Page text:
At this year's Hong Kong Book Fair, there will be a number of talks about the notion of trans-border literature. What is trans-border literature? Presently, there are physical as well as cultural borders among mainland China, Taiwan and Hong Kong. When someone writes in Chinese, there is no guarantee that it will be received well outside of their region. For example, there is no outside market for some Hong Kong author writing in colloquial Cantonese about Hong Kong culture. Nevertheless, there have been known instances in which books achieve trans-border appreciation and popularity. So what is the secret?
Zhang Yihe is the author of <<The Past Is Not Like Smoke>> (also known as <<The Last Nobles>>) (see The International PEN Award For Independent Chinese Writing), and she will be one of the speakers at the Hong Kong Book Fair on this subject. She is from mainland China, and the talk of her title will be "Borders are not like smoke" with the sub-title: "Why cross borders?" The following is a summary of her talk as given in the July 31, 2004 issue of Yazhou Zhoukan.
In summary, Zhang Yihe's response is very Buddhist-Taoist in nature -- the more you strive, the less likely that you will achieve your goals; even if you succeed, you won't be content. Thus, she said, "Trans-border literature does not cross borders because you want to cross borders; similarly, literature does not stay within the borders just because you want it."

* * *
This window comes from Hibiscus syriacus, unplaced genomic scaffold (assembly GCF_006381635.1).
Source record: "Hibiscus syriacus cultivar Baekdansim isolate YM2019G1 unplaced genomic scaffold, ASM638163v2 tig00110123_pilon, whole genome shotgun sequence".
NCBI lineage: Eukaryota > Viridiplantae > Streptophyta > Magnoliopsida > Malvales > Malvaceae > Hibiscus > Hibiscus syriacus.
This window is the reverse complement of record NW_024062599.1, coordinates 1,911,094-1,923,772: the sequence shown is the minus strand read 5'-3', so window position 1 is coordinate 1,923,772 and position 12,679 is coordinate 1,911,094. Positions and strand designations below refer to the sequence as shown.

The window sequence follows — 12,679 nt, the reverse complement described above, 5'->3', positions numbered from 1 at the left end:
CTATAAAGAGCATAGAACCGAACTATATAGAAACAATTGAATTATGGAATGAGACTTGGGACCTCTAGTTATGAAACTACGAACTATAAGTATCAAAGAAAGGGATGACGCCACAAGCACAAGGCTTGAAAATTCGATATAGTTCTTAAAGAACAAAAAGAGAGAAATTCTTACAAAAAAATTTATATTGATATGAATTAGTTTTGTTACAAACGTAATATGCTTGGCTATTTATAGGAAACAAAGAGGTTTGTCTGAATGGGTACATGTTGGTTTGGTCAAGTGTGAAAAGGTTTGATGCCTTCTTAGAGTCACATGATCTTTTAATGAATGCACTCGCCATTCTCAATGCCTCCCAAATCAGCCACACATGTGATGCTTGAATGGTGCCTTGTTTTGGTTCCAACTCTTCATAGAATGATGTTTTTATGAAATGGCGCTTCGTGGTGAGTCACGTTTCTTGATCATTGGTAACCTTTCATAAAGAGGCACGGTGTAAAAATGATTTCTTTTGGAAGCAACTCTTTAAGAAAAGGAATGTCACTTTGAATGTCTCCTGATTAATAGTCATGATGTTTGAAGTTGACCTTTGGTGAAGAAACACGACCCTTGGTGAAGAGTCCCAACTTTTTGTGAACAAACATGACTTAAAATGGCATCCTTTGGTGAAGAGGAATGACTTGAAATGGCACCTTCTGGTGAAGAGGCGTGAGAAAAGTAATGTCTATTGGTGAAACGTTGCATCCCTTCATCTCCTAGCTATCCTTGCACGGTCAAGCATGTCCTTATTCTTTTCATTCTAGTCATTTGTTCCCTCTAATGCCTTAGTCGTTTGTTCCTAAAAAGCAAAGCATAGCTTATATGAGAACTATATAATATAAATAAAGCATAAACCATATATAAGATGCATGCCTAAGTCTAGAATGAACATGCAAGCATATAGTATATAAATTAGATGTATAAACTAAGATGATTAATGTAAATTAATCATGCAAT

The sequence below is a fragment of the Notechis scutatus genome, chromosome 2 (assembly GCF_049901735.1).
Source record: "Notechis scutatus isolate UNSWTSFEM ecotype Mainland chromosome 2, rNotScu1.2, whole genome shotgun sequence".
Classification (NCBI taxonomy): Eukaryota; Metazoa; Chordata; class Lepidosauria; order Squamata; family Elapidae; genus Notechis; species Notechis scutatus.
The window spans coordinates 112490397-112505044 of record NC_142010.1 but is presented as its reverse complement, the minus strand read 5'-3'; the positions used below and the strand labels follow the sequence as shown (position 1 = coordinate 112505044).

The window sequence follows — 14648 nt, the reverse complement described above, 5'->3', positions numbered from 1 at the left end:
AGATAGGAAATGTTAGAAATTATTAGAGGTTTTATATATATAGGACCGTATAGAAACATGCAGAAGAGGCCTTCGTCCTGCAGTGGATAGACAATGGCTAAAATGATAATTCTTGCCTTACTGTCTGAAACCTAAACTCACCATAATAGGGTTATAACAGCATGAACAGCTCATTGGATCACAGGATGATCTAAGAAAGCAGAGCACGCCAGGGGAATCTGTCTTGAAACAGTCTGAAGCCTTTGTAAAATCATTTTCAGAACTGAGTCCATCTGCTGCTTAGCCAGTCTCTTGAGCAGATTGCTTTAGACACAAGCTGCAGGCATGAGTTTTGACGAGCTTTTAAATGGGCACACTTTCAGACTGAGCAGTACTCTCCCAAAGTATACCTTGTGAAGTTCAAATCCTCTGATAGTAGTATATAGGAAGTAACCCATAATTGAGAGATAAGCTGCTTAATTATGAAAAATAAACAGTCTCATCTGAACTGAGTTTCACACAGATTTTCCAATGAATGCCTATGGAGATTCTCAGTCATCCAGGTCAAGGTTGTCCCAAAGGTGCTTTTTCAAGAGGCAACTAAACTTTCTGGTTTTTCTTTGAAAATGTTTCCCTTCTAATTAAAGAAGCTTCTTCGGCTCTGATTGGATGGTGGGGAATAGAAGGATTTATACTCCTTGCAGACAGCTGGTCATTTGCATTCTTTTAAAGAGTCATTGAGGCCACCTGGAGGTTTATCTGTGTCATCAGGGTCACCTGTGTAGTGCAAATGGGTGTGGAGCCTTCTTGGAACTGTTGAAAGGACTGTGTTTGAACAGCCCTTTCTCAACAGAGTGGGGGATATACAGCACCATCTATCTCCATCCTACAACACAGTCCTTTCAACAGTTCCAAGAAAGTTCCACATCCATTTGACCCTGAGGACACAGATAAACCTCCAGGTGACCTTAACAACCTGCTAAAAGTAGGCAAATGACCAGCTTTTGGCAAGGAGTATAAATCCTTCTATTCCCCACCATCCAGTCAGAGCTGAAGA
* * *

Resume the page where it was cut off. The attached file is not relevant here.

From the reception of her own <<The Past Is Not Like Smoke>>, she characterized the experience as eight different stages in which something that she "didn't think" so actually happened.
(1) At first, she wrote some stories about the people of her father's generation to share with friends. She didn't think that one of the friends would recommend the stories to a magazine.
(2) When the magazine published the articles, she didn't think that they would get posted on the Internet and achieved much larger circulation than the magazine alone.
(3) After the articles achieved broader circulation, she didn't think that a publishing house would say that these stories could be edited and collected in a book.
(4) The book was published, but she didn't think that it would become a bestseller.
(5) After the book became a best seller, she didn't think that it would be banned by the central propaganda bureau.
(6) After the book was banned, she didn't think that it would continue to circulate among the general public through the many pirated editions. In fact, that circulation was much larger than originally conceivable.
(7) After the book was banned on mainland China, she didn't think that it would receive the International PEN Award for Independent Chinese writing.
(8) After the award was given out, she didn't think that the award giver would be summoned by the police for interrogation and the recipient would be labeled as a 'representative of capitalist liberalism.'
With all these twists and turns and ups and downs, the book had to be trans-border as everyone everywhere heard about it. It was not up to the author to decide whether it is trans-border or not. But if you think about the eight stages above, it was clear that what made the book so popular across borders was the fact that it got banned. So much for the efficacy of censorship, which only managed to amplify the reception of the banned book.
Zhang Yihe also said: "Literature requires feelings, it requires imagination, it requires thinking, it requires form, but it requires truth above all. For society, it is more important to have a true history than a piece of good literature. If the historical narratives that we see contain many concealments, distortions, misrepresentations and lies, then our literature must step up to assume some responsibility to express the truth. Truth is the ultimate value for the literary arts."